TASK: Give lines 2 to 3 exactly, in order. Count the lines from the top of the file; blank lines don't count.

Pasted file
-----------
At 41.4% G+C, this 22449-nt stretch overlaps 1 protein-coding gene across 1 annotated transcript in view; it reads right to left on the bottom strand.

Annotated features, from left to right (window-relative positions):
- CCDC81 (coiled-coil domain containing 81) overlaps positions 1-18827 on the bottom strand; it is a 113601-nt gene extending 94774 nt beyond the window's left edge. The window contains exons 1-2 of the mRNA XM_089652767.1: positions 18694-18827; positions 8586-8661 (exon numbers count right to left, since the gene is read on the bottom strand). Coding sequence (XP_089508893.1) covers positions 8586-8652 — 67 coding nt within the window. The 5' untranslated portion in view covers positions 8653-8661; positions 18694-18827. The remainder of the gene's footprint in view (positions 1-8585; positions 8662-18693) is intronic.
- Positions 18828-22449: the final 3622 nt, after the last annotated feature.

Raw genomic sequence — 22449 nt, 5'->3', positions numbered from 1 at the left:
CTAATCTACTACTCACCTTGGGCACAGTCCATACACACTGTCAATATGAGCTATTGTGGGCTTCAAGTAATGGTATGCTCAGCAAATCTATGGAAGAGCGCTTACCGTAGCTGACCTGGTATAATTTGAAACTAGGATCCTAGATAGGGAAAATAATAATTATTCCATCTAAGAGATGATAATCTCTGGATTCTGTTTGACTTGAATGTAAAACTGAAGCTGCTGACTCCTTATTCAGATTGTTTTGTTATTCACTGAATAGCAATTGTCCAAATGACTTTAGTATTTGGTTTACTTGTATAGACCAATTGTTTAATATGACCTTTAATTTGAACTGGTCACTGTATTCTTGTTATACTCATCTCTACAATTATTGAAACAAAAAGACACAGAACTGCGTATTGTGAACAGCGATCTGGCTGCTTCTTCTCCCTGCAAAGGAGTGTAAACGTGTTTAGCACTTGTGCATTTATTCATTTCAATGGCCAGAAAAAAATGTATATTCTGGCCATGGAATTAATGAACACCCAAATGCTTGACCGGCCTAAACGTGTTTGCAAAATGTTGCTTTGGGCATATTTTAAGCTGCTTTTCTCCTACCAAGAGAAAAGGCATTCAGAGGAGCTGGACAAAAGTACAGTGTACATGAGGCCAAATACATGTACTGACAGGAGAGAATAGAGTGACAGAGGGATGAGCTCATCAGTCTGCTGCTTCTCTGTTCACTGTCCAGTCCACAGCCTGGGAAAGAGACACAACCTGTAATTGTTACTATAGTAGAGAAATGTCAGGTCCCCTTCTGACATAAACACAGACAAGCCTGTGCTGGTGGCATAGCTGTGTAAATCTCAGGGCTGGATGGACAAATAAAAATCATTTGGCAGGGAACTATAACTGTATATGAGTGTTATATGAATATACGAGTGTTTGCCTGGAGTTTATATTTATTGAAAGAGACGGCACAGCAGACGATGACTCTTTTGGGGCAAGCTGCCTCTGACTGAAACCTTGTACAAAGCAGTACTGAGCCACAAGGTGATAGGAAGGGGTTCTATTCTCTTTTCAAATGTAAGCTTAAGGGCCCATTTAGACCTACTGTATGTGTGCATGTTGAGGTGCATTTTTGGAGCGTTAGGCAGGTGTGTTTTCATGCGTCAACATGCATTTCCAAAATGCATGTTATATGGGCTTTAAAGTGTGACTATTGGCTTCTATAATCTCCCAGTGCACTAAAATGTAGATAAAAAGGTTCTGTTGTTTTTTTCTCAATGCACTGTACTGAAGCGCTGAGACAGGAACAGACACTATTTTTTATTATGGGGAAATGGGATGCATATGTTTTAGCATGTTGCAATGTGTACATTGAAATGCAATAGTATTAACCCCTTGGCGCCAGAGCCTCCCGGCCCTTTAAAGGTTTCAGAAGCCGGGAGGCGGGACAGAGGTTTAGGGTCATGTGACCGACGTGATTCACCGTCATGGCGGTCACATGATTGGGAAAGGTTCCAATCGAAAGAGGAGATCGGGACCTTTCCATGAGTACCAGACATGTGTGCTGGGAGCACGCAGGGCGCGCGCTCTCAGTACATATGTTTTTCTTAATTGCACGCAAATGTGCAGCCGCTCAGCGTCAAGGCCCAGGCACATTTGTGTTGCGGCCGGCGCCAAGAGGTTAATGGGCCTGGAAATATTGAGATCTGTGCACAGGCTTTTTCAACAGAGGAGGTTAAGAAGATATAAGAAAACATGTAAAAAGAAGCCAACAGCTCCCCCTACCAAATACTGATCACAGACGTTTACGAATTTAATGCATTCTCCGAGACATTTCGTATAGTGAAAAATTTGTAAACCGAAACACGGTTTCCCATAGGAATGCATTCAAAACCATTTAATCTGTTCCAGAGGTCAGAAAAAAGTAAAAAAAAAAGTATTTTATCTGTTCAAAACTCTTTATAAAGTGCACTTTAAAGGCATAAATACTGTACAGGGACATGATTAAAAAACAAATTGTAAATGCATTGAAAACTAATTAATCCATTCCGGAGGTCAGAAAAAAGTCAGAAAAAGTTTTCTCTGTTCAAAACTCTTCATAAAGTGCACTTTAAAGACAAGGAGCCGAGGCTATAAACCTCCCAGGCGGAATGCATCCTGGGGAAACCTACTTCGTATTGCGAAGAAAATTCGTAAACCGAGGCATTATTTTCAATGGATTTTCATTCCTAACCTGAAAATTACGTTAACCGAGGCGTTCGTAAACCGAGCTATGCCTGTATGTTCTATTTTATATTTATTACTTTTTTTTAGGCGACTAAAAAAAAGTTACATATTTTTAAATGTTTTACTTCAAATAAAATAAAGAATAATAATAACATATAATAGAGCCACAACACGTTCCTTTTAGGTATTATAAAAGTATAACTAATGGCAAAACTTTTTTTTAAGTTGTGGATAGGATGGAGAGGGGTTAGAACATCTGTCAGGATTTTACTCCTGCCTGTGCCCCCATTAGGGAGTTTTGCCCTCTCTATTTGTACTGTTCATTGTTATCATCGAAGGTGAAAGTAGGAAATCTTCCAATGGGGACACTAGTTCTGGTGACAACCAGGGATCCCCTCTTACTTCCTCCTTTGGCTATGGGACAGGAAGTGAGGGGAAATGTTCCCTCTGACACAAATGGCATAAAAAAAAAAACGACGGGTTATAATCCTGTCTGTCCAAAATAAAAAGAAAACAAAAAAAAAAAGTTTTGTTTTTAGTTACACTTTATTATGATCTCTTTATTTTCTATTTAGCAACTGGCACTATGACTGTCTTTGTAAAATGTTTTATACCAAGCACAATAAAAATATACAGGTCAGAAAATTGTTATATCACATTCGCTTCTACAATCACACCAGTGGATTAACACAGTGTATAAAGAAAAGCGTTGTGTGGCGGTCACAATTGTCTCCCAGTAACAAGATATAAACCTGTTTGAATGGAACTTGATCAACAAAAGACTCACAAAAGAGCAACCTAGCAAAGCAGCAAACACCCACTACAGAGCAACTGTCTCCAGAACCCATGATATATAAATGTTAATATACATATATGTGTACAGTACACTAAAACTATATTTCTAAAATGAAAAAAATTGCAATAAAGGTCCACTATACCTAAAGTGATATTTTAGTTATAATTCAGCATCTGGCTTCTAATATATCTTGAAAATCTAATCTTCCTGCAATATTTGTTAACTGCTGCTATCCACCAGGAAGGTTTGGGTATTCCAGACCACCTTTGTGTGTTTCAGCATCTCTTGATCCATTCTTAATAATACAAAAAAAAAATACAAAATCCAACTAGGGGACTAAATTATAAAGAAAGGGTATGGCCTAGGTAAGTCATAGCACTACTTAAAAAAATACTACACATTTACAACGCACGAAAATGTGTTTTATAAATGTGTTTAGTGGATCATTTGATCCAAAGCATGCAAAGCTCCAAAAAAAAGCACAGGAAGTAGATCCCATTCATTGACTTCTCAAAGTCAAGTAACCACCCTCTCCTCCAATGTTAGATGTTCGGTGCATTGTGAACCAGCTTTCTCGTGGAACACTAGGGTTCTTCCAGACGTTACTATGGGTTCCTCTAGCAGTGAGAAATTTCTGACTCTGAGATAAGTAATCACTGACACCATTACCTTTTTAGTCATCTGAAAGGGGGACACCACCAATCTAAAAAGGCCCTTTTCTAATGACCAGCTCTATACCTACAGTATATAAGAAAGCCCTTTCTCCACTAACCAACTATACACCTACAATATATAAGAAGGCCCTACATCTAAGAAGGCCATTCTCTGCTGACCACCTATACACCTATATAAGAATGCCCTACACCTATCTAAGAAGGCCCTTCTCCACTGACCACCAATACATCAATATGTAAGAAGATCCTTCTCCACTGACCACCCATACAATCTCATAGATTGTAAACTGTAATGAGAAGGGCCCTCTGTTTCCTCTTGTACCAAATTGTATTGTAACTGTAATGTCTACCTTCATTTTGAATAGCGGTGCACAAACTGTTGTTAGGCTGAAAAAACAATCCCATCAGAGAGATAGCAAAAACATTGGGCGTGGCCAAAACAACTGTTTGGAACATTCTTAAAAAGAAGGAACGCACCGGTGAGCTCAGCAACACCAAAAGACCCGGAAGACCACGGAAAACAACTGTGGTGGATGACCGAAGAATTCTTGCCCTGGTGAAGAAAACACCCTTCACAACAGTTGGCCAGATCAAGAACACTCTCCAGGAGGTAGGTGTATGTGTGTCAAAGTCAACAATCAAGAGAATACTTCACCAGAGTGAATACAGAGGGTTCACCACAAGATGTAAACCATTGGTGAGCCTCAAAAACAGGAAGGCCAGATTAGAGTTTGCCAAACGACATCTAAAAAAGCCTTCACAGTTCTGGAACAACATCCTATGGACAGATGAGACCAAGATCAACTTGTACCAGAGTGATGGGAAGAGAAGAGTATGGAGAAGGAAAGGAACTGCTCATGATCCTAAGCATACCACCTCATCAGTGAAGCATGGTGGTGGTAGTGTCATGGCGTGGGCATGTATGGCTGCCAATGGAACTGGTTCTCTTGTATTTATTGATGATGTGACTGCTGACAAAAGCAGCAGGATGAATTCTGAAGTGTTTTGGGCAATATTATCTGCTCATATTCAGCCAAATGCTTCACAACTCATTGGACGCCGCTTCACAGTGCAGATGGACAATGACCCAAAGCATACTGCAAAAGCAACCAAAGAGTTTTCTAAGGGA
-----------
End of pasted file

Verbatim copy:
Annotated features, from left to right (window-relative positions):
- CCDC81 (coiled-coil domain containing 81) overlaps positions 1-18827 on the bottom strand; it is a 113601-nt gene extending 94774 nt beyond the window's left edge. The window contains exons 1-2 of the mRNA XM_089652767.1: positions 18694-18827; positions 8586-8661 (exon numbers count right to left, since the gene is read on the bottom strand). Coding sequence (XP_089508893.1) covers positions 8586-8652 — 67 coding nt within the window. The 5' untranslated portion in view covers positions 8653-8661; positions 18694-18827. The remainder of the gene's footprint in view (positions 1-8585; positions 8662-18693) is intronic.